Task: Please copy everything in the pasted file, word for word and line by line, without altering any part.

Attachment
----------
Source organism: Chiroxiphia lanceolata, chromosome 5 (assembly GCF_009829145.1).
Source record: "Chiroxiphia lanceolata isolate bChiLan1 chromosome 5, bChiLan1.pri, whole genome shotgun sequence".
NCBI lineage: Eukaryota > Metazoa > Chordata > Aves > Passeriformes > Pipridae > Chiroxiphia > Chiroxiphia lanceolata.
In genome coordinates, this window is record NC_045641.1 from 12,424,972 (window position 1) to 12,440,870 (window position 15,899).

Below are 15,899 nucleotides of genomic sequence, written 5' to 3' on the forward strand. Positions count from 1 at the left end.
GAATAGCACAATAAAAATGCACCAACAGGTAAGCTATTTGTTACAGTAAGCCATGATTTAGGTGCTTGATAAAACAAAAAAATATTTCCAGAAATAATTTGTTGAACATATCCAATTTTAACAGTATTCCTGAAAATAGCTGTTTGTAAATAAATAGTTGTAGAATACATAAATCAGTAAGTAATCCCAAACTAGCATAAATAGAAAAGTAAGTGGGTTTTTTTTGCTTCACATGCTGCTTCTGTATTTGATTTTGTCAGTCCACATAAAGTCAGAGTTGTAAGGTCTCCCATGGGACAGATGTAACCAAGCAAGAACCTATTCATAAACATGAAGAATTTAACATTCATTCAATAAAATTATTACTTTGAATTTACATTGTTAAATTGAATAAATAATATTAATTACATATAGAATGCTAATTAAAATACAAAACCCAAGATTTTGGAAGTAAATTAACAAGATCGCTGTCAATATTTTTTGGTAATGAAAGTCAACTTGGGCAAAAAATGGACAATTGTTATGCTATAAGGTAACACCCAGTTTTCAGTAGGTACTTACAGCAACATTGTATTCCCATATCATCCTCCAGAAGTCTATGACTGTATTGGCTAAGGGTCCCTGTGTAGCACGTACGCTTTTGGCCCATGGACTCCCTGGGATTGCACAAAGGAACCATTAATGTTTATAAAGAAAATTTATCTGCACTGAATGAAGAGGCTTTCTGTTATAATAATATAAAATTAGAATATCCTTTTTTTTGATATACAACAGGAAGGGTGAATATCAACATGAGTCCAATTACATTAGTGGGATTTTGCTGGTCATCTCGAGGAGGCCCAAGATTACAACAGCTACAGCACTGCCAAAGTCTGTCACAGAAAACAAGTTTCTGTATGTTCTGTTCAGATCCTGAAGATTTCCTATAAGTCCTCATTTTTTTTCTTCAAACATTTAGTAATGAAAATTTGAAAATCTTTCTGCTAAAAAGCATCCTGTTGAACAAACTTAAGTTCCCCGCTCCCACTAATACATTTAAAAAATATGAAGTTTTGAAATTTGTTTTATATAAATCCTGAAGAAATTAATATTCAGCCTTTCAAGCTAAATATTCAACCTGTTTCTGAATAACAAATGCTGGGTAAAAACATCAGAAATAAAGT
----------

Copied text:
Source organism: Chiroxiphia lanceolata, chromosome 5 (assembly GCF_009829145.1).
Source record: "Chiroxiphia lanceolata isolate bChiLan1 chromosome 5, bChiLan1.pri, whole genome shotgun sequence".
NCBI lineage: Eukaryota > Metazoa > Chordata > Aves > Passeriformes > Pipridae > Chiroxiphia > Chiroxiphia lanceolata.
In genome coordinates, this window is record NC_045641.1 from 12,424,972 (window position 1) to 12,440,870 (window position 15,899).

Below are 15,899 nucleotides of genomic sequence, written 5' to 3' on the forward strand. Positions count from 1 at the left end.
GAATAGCACAATAAAAATGCACCAACAGGTAAGCTATTTGTTACAGTAAGCCATGATTTAGGTGCTTGATAAAACAAAAAAATATTTCCAGAAATAATTTGTTGAACATATCCAATTTTAACAGTATTCCTGAAAATAGCTGTTTGTAAATAAATAGTTGTAGAATACATAAATCAGTAAGTAATCCCAAACTAGCATAAATAGAAAAGTAAGTGGGTTTTTTTTGCTTCACATGCTGCTTCTGTATTTGATTTTGTCAGTCCACATAAAGTCAGAGTTGTAAGGTCTCCCATGGGACAGATGTAACCAAGCAAGAACCTATTCATAAACATGAAGAATTTAACATTCATTCAATAAAATTATTACTTTGAATTTACATTGTTAAATTGAATAAATAATATTAATTACATATAGAATGCTAATTAAAATACAAAACCCAAGATTTTGGAAGTAAATTAACAAGATCGCTGTCAATATTTTTTGGTAATGAAAGTCAACTTGGGCAAAAAATGGACAATTGTTATGCTATAAGGTAACACCCAGTTTTCAGTAGGTACTTACAGCAACATTGTATTCCCATATCATCCTCCAGAAGTCTATGACTGTATTGGCTAAGGGTCCCTGTGTAGCACGTACGCTTTTGGCCCATGGACTCCCTGGGATTGCACAAAGGAACCATTAATGTTTATAAAGAAAATTTATCTGCACTGAATGAAGAGGCTTTCTGTTATAATAATATAAAATTAGAATATCCTTTTTTTTGATATACAACAGGAAGGGTGAATATCAACATGAGTCCAATTACATTAGTGGGATTTTGCTGGTCATCTCGAGGAGGCCCAAGATTACAACAGCTACAGCACTGCCAAAGTCTGTCACAGAAAACAAGTTTCTGTATGTTCTGTTCAGATCCTGAAGATTTCCTATAAGTCCTCATTTTTTTTCTTCAAACATTTAGTAATGAAAATTTGAAAATCTTTCTGCTAAAAAGCATCCTGTTGAACAAACTTAAGTTCCCCGCTCCCACTAATACATTTAAAAAATATGAAGTTTTGAAATTTGTTTTATATAAATCCTGAAGAAATTAATATTCAGCCTTTCAAGCTAAATATTCAACCTGTTTCTGAATAACAAATGCTGGGTAAAAACATCAGAAATAAAGT